... biased non-review discovers that his story is ours
This is not a book review. Call it a commentary. Call it reflections. Call it ramblings.
The publication of "My Twice-Lived Life" by Don Murray (Ballantine Books, 2001) prompts my musings. Or are they perambulations.
If you like Murray's column in the Boston Globe each week, you likely will relish this book, but I must quickly point out he is a friend. Call this blatant bias.
Having read his other books and all his columns, I approached this self-portrait thinking there was nothing new I would learn about his upbringing, his military ordeal, his heart attack, his journalism and teaching careers, the death of his daughter and his illuminations about writing. I was wrong.
The book tunnels deeply into areas of his life where he has never taken his readers and in some cases had blocked out from his own consciousness. He refers to them at one point as "the dark mysteries of my childhood" and admits that, when he has been angry with his beloved wife Minnie Mae, "I stopped and remembered, I was angry at my mother." And he tells us why.
He discusses shame, aloneness, the risks and satisfactions of writing, death and fear, fatherhood and spousal caring.
I thought I knew the man after 15 years of attending his seminars, exchanging notes, chatting over periodic lunches and reading nearly all of his 20 books, but his fresh perspectives and personal insights into these often-avoided areas proved me wrong. The book is full of surprises, a hallmark of real writing.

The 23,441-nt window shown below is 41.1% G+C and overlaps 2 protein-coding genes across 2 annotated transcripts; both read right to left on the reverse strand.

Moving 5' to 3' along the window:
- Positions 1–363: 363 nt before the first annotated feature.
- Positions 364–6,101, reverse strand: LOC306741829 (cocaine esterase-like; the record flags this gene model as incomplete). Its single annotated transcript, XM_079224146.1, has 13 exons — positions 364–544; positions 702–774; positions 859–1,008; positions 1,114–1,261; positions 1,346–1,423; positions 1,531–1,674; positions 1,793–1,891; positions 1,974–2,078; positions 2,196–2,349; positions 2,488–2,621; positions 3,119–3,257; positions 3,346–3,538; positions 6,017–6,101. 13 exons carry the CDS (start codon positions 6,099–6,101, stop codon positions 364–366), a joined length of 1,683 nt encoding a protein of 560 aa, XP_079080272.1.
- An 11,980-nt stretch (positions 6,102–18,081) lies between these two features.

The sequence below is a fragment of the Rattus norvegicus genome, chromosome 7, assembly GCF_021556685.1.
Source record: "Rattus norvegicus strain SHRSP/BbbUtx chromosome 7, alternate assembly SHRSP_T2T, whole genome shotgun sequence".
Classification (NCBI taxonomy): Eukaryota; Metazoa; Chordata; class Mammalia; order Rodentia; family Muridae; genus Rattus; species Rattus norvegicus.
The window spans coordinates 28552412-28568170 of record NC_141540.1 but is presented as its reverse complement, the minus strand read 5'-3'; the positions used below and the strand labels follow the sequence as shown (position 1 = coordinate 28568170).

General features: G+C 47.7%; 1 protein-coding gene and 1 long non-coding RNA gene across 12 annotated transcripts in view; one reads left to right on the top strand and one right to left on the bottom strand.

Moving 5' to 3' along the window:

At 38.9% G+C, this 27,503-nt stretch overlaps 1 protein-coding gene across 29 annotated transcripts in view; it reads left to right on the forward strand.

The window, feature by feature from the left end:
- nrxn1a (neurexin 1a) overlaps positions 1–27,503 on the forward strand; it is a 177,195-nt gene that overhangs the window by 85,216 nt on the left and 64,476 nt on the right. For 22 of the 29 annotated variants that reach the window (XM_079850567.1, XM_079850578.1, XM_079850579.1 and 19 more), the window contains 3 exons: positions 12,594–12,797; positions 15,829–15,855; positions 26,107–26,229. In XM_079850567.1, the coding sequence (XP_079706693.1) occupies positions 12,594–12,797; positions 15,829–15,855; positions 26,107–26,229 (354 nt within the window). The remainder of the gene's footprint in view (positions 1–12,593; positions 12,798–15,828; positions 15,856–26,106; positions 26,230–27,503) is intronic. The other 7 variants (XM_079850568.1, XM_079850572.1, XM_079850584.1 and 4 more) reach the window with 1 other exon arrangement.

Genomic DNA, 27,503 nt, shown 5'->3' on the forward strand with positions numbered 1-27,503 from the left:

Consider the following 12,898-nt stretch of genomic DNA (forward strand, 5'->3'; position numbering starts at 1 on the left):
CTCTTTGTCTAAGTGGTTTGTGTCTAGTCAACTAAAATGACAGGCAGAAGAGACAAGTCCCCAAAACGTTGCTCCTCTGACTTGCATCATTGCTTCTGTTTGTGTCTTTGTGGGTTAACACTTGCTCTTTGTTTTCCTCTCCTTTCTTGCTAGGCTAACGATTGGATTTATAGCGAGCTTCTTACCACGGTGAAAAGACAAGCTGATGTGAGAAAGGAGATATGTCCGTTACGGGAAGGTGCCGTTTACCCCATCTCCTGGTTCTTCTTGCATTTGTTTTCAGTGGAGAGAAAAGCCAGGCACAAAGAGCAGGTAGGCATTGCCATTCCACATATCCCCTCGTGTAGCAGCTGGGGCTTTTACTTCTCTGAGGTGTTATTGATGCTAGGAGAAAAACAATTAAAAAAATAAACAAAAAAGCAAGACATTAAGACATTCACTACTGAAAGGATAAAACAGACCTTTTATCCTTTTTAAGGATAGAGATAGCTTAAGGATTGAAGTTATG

So, you say, you are not a friend of his, so why should you care about the memoirs of Don Murray, despite his many claims to fame as a Pulitzer Prize winner at age 29 for the Boston Herald, chairman of the English Department at the University of New Hampshire for many years and the dean of writing coaches nationally? Indeed, his career successes most likely have little relevance to your life.
The answer was provided by Murray himself in his June 5 Globe column, when he commented:
"In writing about myself, I am writing about others."
Murray tricks us into thinking we are absorbed in his memories, when in fact he is awakening our own stories.
Call it a readers' wakeup call.
To view the Murray column referred to above, go to:
Jack Driscoll is Editor-in-Residence at the MIT Media Lab
July 6, 2001